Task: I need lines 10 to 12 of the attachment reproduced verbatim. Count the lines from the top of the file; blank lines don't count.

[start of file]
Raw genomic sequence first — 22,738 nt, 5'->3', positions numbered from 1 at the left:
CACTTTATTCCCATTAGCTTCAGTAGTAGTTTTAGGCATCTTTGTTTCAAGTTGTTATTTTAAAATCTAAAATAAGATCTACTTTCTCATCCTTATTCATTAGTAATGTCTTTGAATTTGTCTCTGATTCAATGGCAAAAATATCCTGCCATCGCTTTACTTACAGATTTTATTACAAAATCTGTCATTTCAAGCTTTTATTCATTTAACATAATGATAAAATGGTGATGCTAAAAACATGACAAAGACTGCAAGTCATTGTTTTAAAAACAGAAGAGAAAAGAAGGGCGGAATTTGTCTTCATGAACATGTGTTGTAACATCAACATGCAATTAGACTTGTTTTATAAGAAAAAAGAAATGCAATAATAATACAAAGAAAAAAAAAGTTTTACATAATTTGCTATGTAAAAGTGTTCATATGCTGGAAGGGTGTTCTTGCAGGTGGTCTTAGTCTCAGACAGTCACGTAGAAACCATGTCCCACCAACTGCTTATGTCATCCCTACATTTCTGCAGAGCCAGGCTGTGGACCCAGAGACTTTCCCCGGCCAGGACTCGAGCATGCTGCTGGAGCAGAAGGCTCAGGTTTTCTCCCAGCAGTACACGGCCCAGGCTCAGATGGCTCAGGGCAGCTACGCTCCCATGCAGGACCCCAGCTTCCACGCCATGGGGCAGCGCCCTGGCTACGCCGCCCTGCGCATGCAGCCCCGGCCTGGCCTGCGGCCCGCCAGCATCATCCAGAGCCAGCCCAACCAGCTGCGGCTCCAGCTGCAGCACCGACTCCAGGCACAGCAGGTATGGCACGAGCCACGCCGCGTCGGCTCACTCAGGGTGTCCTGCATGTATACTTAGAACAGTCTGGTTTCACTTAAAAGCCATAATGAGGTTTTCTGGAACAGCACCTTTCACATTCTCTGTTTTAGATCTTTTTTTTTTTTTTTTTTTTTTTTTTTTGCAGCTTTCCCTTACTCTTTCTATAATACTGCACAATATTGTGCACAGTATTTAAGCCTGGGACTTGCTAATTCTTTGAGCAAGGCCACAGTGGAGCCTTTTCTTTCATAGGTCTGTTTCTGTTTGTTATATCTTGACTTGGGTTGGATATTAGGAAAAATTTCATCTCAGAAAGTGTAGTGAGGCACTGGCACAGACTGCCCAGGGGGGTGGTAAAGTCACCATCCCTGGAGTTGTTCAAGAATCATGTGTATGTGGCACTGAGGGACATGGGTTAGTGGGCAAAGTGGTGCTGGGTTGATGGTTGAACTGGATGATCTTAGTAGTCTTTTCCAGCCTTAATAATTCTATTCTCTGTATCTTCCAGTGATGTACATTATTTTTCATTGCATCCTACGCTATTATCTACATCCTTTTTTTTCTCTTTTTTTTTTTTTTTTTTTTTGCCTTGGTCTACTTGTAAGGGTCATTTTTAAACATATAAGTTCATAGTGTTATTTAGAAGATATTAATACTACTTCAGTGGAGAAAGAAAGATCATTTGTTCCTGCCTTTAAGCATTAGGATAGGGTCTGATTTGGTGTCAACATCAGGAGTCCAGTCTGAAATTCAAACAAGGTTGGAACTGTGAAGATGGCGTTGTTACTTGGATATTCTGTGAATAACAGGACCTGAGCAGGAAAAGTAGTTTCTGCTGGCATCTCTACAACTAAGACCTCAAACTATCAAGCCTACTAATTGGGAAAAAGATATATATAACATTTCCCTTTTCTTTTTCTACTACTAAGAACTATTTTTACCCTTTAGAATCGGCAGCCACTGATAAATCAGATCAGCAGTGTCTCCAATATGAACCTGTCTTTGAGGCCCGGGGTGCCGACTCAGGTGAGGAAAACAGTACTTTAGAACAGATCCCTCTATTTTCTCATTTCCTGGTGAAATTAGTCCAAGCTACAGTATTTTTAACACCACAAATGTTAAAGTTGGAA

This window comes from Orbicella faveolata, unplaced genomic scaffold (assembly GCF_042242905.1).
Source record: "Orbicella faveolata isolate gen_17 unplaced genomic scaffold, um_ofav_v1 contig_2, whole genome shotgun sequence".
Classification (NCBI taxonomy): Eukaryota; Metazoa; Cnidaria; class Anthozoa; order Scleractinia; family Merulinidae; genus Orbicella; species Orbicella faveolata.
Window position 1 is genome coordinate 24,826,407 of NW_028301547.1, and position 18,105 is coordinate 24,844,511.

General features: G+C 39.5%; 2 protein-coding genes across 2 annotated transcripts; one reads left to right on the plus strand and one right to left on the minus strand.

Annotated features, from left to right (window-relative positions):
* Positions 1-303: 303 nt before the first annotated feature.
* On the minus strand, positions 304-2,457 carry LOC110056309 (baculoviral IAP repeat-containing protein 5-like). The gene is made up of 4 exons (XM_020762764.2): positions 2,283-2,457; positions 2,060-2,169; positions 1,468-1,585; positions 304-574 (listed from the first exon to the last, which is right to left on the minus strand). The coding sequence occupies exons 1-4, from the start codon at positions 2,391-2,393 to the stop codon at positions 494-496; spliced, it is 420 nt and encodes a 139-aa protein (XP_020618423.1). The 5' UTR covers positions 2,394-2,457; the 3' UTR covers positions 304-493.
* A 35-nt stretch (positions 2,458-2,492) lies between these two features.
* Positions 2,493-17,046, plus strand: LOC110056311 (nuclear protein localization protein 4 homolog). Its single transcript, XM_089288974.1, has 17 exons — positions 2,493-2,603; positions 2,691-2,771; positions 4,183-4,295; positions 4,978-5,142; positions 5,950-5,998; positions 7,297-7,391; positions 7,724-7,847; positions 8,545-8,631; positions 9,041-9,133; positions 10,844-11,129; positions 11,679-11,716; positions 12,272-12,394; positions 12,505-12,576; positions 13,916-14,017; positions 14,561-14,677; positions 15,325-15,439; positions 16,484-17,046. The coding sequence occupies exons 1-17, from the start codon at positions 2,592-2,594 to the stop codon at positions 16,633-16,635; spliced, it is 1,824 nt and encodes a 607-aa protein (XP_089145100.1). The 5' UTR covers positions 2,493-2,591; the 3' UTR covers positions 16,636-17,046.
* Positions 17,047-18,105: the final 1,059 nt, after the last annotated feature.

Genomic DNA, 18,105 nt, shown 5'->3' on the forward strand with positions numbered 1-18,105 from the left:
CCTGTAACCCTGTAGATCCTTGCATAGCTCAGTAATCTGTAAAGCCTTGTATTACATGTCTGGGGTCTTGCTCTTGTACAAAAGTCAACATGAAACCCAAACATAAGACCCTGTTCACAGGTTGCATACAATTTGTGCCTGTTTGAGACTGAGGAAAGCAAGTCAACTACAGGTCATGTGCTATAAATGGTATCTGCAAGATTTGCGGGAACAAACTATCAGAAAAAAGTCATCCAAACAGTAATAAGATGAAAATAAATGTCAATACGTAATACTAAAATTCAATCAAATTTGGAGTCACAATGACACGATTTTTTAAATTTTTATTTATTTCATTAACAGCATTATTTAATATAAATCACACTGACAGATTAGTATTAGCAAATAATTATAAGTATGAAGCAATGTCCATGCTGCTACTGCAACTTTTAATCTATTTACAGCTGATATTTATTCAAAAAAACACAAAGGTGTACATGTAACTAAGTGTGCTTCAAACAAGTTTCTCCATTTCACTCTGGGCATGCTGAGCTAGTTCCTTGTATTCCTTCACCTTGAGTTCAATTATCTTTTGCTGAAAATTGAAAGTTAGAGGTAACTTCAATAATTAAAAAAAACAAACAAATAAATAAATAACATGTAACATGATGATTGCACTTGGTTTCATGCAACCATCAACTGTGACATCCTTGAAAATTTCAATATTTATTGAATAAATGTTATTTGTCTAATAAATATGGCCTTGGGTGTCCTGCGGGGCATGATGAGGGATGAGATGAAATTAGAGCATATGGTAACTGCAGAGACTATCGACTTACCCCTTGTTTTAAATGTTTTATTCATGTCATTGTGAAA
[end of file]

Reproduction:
* On the minus strand, positions 304-2,457 carry LOC110056309 (baculoviral IAP repeat-containing protein 5-like). The gene is made up of 4 exons (XM_020762764.2): positions 2,283-2,457; positions 2,060-2,169; positions 1,468-1,585; positions 304-574 (listed from the first exon to the last, which is right to left on the minus strand). The coding sequence occupies exons 1-4, from the start codon at positions 2,391-2,393 to the stop codon at positions 494-496; spliced, it is 420 nt and encodes a 139-aa protein (XP_020618423.1). The 5' UTR covers positions 2,394-2,457; the 3' UTR covers positions 304-493.
* A 35-nt stretch (positions 2,458-2,492) lies between these two features.
* Positions 2,493-17,046, plus strand: LOC110056311 (nuclear protein localization protein 4 homolog). Its single transcript, XM_089288974.1, has 17 exons — positions 2,493-2,603; positions 2,691-2,771; positions 4,183-4,295; positions 4,978-5,142; positions 5,950-5,998; positions 7,297-7,391; positions 7,724-7,847; positions 8,545-8,631; positions 9,041-9,133; positions 10,844-11,129; positions 11,679-11,716; positions 12,272-12,394; positions 12,505-12,576; positions 13,916-14,017; positions 14,561-14,677; positions 15,325-15,439; positions 16,484-17,046. The coding sequence occupies exons 1-17, from the start codon at positions 2,592-2,594 to the stop codon at positions 16,633-16,635; spliced, it is 1,824 nt and encodes a 607-aa protein (XP_089145100.1). The 5' UTR covers positions 2,493-2,591; the 3' UTR covers positions 16,636-17,046.